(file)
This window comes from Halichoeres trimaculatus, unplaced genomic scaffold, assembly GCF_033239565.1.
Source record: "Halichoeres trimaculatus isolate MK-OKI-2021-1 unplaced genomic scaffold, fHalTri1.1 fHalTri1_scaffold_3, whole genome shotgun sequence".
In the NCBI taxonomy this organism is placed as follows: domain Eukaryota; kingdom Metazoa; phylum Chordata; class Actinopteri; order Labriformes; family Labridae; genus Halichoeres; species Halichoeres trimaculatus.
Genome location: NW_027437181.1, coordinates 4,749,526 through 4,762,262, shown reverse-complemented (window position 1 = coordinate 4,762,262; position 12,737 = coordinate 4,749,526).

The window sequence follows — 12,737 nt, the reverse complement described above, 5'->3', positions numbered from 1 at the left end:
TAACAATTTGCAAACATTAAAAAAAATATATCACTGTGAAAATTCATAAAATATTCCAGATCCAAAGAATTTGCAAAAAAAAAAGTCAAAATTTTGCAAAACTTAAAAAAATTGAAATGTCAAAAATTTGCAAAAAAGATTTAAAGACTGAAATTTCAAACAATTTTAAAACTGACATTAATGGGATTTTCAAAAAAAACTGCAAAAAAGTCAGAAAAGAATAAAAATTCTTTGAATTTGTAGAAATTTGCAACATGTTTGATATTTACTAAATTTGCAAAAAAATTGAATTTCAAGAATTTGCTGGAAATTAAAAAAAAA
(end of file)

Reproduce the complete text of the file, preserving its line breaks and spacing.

This window comes from Halichoeres trimaculatus, unplaced genomic scaffold, assembly GCF_033239565.1.
Source record: "Halichoeres trimaculatus isolate MK-OKI-2021-1 unplaced genomic scaffold, fHalTri1.1 fHalTri1_scaffold_3, whole genome shotgun sequence".
In the NCBI taxonomy this organism is placed as follows: domain Eukaryota; kingdom Metazoa; phylum Chordata; class Actinopteri; order Labriformes; family Labridae; genus Halichoeres; species Halichoeres trimaculatus.
Genome location: NW_027437181.1, coordinates 4,749,526 through 4,762,262, shown reverse-complemented (window position 1 = coordinate 4,762,262; position 12,737 = coordinate 4,749,526).

The window sequence follows — 12,737 nt, the reverse complement described above, 5'->3', positions numbered from 1 at the left end:
TAACAATTTGCAAACATTAAAAAAAATATATCACTGTGAAAATTCATAAAATATTCCAGATCCAAAGAATTTGCAAAAAAAAAAGTCAAAATTTTGCAAAACTTAAAAAAATTGAAATGTCAAAAATTTGCAAAAAAGATTTAAAGACTGAAATTTCAAACAATTTTAAAACTGACATTAATGGGATTTTCAAAAAAAACTGCAAAAAAGTCAGAAAAGAATAAAAATTCTTTGAATTTGTAGAAATTTGCAACATGTTTGATATTTACTAAATTTGCAAAAAAATTGAATTTCAAGAATTTGCTGGAAATTAAAAAAAAA